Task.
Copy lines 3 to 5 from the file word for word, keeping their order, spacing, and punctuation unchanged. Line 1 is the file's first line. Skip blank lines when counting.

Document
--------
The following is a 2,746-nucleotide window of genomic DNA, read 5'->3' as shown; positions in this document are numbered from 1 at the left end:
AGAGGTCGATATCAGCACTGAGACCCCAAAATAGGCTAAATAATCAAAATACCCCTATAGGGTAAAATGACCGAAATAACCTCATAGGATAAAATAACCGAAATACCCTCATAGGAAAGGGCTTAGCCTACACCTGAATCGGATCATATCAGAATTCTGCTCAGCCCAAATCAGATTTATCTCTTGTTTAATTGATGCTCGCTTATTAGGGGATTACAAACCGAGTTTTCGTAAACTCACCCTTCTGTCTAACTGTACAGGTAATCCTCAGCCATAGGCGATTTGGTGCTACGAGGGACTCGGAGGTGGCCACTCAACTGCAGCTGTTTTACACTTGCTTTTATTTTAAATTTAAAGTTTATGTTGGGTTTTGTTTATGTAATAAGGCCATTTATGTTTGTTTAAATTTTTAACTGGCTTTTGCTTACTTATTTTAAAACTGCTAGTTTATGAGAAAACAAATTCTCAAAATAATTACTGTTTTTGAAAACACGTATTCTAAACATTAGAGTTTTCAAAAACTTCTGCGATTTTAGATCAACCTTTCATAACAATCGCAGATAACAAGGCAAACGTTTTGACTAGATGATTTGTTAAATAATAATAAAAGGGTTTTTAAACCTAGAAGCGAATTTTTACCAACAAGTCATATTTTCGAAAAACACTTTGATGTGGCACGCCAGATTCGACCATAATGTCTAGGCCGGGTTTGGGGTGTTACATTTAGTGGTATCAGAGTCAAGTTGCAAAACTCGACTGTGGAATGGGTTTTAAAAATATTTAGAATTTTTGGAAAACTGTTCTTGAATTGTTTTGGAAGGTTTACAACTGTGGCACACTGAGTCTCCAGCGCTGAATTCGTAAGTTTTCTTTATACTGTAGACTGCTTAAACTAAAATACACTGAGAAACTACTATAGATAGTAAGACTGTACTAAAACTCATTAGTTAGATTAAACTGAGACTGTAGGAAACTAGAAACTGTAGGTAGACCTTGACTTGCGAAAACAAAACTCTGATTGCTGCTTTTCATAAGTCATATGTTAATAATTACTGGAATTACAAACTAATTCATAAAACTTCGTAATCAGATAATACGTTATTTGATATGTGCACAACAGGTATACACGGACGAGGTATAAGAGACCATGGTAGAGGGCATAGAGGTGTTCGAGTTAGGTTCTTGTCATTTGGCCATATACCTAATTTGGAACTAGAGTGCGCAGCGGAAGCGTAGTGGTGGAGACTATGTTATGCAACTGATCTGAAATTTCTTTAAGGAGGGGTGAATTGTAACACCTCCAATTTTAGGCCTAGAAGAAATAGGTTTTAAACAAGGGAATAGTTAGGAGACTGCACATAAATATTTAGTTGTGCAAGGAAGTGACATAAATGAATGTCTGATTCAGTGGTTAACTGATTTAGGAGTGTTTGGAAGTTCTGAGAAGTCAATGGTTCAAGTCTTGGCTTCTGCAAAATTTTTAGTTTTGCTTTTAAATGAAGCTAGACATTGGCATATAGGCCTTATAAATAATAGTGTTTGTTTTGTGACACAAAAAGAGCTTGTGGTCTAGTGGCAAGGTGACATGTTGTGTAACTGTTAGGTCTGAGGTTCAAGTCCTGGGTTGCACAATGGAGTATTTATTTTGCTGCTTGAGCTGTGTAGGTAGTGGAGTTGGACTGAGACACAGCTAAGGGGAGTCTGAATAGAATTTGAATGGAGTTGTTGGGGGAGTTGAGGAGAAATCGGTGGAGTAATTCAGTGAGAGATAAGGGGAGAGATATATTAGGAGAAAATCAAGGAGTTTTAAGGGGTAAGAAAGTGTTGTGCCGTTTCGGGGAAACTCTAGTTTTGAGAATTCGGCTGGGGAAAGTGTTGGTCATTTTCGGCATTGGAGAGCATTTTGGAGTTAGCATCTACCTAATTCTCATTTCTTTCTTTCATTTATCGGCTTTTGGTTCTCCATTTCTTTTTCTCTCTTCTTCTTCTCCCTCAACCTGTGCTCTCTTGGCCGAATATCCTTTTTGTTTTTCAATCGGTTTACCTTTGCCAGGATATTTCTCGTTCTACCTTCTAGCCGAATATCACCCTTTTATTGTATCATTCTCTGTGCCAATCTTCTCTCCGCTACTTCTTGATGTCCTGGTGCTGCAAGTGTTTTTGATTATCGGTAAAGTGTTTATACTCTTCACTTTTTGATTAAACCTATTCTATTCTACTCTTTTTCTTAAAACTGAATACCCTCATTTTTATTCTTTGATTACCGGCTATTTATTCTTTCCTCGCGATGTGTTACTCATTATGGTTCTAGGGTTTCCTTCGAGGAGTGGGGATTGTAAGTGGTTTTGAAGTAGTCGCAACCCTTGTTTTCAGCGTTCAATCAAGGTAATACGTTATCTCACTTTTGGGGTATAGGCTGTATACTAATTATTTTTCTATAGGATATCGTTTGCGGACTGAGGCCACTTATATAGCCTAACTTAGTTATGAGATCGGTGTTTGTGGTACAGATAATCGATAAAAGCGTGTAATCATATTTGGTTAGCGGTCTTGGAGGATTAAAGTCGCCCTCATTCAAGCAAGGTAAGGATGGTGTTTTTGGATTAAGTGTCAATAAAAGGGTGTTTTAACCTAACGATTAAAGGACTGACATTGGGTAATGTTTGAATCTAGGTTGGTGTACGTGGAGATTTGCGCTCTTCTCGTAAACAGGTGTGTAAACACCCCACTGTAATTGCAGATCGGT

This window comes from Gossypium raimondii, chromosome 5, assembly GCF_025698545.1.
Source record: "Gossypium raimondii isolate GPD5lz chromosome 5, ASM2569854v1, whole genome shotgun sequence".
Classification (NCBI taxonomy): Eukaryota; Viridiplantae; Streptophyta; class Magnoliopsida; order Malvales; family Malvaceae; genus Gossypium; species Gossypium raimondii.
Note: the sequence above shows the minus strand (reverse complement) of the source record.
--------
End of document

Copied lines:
This window comes from Gossypium raimondii, chromosome 5, assembly GCF_025698545.1.
Source record: "Gossypium raimondii isolate GPD5lz chromosome 5, ASM2569854v1, whole genome shotgun sequence".
Classification (NCBI taxonomy): Eukaryota; Viridiplantae; Streptophyta; class Magnoliopsida; order Malvales; family Malvaceae; genus Gossypium; species Gossypium raimondii.